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A large majority of urban and rural children said they were not getting adequate healthcare services while 84 per cent of children opined that their families could not afford it. Children of geographically isolated areas, including tea gardens and hard-to-reach areas such as haor, coastal areas and the Chittagong Hill Tracts also referred to the unavailability and inaccessibility of healthcare facilities.
Children expect that political leaders and aspirants should ensure free healthcare services for all children. Other responses included providing male and female doctors for male and female children, arranging counseling services for children in health facilities, ensuring child-friendly behaviour by service providers, free medicine, and weekly medical visits to schools.
Right to entertainment
As for ensuring entertainment for children, 83 per cent mentioned building playgrounds in communities, 73 per cent stated the need for cultural organizations in the community, followed by having parks, establishing sports facilities, building libraries, and zoos.
Right to work
Children believe it is their right not to work during their childhood. Children should get chance to study and live in a healthy environment so that they can get a better future. Political aspirants should take steps so that people do not keep child labour at their work place.
As many of the children are also involved with income generating activities they believe they do not get appropriate salary and also the payment are not made on due time. About the working environment children want those to be drug and smoke free as this kind of drug are not good for health and being in close contact with such drug or tobacco related products allure children to pick up smoking themselves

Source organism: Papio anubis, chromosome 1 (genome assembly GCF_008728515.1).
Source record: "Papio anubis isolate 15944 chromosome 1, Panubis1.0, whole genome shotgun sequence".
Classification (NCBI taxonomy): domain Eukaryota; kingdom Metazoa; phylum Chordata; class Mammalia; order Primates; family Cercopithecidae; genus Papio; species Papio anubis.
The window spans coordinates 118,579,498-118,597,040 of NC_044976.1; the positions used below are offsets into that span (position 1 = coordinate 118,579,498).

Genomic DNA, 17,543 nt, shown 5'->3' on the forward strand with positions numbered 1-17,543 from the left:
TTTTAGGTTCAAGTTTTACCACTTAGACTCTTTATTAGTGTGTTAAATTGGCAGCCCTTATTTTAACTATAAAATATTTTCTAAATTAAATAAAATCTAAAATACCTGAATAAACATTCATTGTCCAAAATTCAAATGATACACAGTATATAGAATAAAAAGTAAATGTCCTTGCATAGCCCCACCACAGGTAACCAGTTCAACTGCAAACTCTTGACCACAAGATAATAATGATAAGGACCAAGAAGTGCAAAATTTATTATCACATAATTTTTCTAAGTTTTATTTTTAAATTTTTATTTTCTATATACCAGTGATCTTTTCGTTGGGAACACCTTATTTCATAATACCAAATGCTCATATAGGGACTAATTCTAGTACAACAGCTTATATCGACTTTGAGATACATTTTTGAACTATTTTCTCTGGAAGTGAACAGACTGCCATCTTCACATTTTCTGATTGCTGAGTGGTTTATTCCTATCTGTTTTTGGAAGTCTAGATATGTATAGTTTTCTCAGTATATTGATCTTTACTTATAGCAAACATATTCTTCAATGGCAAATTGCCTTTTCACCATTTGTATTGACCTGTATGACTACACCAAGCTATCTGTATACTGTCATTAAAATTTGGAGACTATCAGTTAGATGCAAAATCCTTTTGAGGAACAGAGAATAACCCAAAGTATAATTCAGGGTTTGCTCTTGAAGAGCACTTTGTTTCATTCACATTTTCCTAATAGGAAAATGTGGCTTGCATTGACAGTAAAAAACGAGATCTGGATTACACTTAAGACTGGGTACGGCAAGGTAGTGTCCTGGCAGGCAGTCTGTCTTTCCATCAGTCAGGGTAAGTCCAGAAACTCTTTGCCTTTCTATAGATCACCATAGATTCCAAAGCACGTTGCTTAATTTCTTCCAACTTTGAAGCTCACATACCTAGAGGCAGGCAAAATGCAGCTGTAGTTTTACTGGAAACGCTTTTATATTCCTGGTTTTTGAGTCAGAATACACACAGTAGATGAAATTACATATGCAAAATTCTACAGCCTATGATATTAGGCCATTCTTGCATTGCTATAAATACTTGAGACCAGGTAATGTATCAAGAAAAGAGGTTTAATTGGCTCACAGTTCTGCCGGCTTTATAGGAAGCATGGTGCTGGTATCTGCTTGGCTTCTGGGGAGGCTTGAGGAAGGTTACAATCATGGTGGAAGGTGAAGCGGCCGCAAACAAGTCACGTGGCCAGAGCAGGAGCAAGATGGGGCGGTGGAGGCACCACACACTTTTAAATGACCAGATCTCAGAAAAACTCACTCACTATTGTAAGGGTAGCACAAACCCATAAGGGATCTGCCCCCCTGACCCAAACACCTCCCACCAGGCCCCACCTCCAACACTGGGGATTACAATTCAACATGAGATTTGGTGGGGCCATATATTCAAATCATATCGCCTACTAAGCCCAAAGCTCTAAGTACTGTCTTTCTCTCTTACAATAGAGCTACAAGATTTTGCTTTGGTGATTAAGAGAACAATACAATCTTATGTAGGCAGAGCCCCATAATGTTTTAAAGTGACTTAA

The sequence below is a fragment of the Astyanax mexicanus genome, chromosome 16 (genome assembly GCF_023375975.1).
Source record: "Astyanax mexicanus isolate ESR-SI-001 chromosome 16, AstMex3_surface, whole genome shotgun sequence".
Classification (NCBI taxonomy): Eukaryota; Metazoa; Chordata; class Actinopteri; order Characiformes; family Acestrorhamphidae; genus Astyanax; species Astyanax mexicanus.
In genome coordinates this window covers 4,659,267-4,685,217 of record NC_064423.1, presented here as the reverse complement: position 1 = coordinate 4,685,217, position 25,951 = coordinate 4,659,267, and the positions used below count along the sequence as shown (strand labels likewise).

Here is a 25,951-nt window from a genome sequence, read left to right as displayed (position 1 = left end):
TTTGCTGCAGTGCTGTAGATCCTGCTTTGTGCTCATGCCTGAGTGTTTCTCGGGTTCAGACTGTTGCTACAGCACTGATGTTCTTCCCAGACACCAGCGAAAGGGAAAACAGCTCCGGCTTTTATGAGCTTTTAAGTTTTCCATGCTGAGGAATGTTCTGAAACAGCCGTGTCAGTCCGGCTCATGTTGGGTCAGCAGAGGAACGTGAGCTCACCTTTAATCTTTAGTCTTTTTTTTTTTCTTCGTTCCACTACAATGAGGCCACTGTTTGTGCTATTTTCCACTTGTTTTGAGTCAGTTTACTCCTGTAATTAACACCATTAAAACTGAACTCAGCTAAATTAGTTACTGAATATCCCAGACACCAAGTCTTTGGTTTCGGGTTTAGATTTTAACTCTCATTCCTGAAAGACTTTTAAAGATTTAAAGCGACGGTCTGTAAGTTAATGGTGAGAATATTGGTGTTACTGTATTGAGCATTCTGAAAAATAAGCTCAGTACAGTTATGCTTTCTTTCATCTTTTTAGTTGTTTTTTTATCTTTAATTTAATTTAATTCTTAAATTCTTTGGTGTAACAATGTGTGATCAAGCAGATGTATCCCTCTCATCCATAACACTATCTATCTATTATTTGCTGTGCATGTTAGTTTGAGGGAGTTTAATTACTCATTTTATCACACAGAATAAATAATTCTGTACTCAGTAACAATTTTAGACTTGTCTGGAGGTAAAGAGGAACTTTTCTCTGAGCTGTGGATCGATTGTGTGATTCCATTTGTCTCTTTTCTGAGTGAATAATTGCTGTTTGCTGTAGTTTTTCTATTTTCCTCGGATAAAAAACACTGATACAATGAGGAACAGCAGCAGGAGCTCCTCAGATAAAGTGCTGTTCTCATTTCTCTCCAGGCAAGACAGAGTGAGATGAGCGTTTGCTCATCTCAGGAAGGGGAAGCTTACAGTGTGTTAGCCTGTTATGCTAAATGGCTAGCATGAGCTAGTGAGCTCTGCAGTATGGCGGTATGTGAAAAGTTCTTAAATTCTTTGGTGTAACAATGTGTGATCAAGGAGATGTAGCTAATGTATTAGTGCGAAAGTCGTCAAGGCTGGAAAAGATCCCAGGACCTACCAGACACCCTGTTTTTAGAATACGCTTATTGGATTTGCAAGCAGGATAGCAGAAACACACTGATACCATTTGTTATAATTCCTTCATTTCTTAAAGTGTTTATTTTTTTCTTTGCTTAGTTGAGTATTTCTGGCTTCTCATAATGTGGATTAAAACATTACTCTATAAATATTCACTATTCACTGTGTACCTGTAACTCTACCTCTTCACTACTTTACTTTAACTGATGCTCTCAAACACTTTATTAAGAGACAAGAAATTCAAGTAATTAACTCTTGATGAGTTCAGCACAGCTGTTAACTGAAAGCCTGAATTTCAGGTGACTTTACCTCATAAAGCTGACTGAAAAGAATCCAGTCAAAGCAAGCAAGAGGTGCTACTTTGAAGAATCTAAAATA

In respect to right to work or children’s expectations from political aspirants, their demands are: (i) no unjustified lobbying by the political aspirants, (ii) fair return of labor, (iii) payment on due time, (iv) favourable working condition and (v) rights for those who work as domestic help.
Children do not like strike
A large number of children, 86 per cent, opined that strikes affect their lives.
Children felt insecure during hartals (general strikes), as they cannot leave their house due to security reasons. Seventy one per cent of children complained that hartals disrupt their schooling.
According to the children the most immediate effect of hartal for children is on their education as they cannot go to schools and schools remain closed during hartal.
Whether children would join politics in future
In response to the question on whether they would join politics in future, 74 per cent of urban children and 65 per cent of rural children opined that they do not want to get involved in politics. The percentage of girls who expressed their reluctance to join politics in future was higher in urban areas than in rural areas.
Among the respondents, in response to the question of why they did not want to take part in politics, 84 per cent said that they do not like politics because they felt politics is associated with corruption and violence.